A bright future ahead for nuclear engineering students

April 5, 2021, 3:00PMANS NewsMary Lou Dunzik-Gougar

Mary Lou Dunzik-Gougar

Happy spring to you, my nuclear comrades. As I write this column (in early March), I’m glancing out the window at the 10 inches of snow still remaining in my backyard. By the time you read this, the snow may be gone, and spring flowers may be poking out of the earth. Every year, I look forward to gardening season, which is short but fun in Idaho.

Over the past year, unfortunately, many of the things we looked forward to didn’t happen. Hardest hit, of course, were the people who fell ill with COVID-­19 and those who lost jobs. But in the “disappointed” category, our students were especially vulnerable. Elementary school students, who most need face-­to-­face contact with their teachers, were isolated at home. Adolescents and teens had no dances, football games, or lunchtimes with their friends. High school and college seniors couldn’t celebrate graduation. University freshmen, who already cope with significant change and stress, added to their agendas the threat of a global pandemic and the complication of distance learning.

WMS2021 panel finds challenges, opportunities in COVID-19

March 11, 2021, 3:10PMRadwaste Solutions

It has been more than a year since the COVID-19 virus fundamentally changed our daily lives, but with mass vaccinations underway, it is now possible to see a light at the end of the tunnel. The past year presented many challenges, as well as new opportunities, and this was the focus of discussion during the panel session “Strategies to Increase Efficiency, Reduce Cost, Accelerate Work, and Maintain Operational Excellence,” held on March 10 during the 2021 Waste Management Symposia virtual conference. “Last year was a tough year for all of us,” said John Eschenburg, president and chief executive officer of Washington River Protection Solutions, the Department of Energy’s liquid waste contractor at the Hanford Site, near Richland, Wash. “[There were] challenges top to bottom.”

Some of the challenges the session speakers said they faced included transitioning personnel to working remotely, ensuring safety with reduced on-site staff, and reducing workplace stress caused by the pandemic. Yet, the panelists found lessons learned from the pandemic that have created opportunities for positive change, such as the ability to reduce overhead costs while offering staff better a work/life balance by continuing to allow remote working where possible post-pandemic. “Teleworking is here to stay at some level,” Eschenburg noted.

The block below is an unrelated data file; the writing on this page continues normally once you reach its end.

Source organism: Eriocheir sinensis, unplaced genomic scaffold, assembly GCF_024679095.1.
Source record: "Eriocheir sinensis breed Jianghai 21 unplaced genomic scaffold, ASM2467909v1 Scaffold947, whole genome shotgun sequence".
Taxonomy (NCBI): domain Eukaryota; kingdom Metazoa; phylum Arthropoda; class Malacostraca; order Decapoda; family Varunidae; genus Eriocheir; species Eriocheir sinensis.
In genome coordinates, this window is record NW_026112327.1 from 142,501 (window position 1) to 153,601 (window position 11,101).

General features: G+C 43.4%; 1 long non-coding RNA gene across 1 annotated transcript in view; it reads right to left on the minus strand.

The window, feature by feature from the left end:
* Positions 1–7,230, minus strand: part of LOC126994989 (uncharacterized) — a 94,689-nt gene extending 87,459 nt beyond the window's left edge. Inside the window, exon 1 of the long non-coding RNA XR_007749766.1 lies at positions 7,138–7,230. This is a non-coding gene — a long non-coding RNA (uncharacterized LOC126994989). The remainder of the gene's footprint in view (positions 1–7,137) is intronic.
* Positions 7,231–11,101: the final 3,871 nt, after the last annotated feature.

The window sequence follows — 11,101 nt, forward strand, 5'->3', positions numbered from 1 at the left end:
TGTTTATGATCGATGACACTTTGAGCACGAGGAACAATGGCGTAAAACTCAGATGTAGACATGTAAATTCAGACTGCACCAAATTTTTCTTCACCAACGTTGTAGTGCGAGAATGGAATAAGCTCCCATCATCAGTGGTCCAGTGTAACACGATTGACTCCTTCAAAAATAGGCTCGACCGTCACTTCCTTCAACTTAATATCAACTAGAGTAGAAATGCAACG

UN partners expand use of nuclear technology to combat disease

February 25, 2021, 12:23PMNuclear News

The IAEA headquarters.

The Food and Agriculture Organization of the United Nations (FAO) and the International Atomic Energy Agency (IAEA) have worked together to address the global challenges of food insecurity, climate change, animal/zoonotic diseases, and most recently, the COVID-19 pandemic over 57 years of partnership. On February 23, the directors general of both organizations signed a Revised Arrangement committing to upgrade their collaboration and increase the scope of their work.

Uranium conversion facility to reopen

February 11, 2021, 3:03PMNuclear News

The Metropolis Works plant. Photo: Honeywell

Honeywell plans to resume production at its Metropolis Works uranium conversion facility in 2023 and will begin preparations for the restart this year, the company has announced. The plant is in Metropolis, Ill.

Honeywell, based in Charlotte, N.C., said in a February 9 statement that it plans to hire 160 full-time employees, as well as contractors, by the end of 2022, adding, “We’re proud to bring these jobs back to the Metropolis community to meet the needs of our customers.”

Idled in early 2018, the plant is the nation’s sole uranium conversion facility.

Canada’s Darlington-1 ends record run

February 9, 2021, 12:00PMNuclear News

A view of the Darlington-1 turbine hall. Unit 1 has set a new world record for continuous operation by a nuclear power reactor. Photo: OPG

In continuous operation since January 26, 2018, Ontario Power Generation’s Darlington-1 was taken off line last Friday for an inspection and maintenance outage after a record-setting run of 1,106 days, the Canadian utility has announced.

On September 15 of last year, the unit set a new world record for a power reactor, with 963 days of continuous operation, breaking the previous mark of 962, set by a reactor at India’s Kaiga plant in December 2018, according to OPG.

Dependable Darlington: “Unit 1’s record-setting run highlights the excellent work carried out by our dedicated nuclear professionals throughout the pandemic to ensure Ontarians and frontline workers battling COVID-19 can count on a steady supply of power 24 hours a day, seven days a week,” said Sean Granville, OPG’s chief operating officer. “It also highlights the effectiveness of our preventive maintenance programs and the overall reliability of our nuclear fleet.”

Nearly 22,000 completed IAEA courses in nuclear security

January 29, 2021, 11:58AMNuclear News

The IAEA's In Young Suh (center) demonstrates nuclear security e-learning modules to participants of the International Conference on Nuclear Security. Photo: C. Mitchell/U.S. Oak Ridge National Laboratory

An International Atomic Energy Agency nuclear security e-learning program is celebrating its 10 years of existence by marking a milestone with nearly 22,000 course completions by nuclear operators, regulators, policy professionals, academics, and students from 170 countries

The IAEA launched the first nuclear security e-learning course, "Use of Radiation Detection Instruments for Front Line Officers," in 2010. Since then, the agency has developed a suite of 17 nuclear security e-learning courses, which are available online at no cost.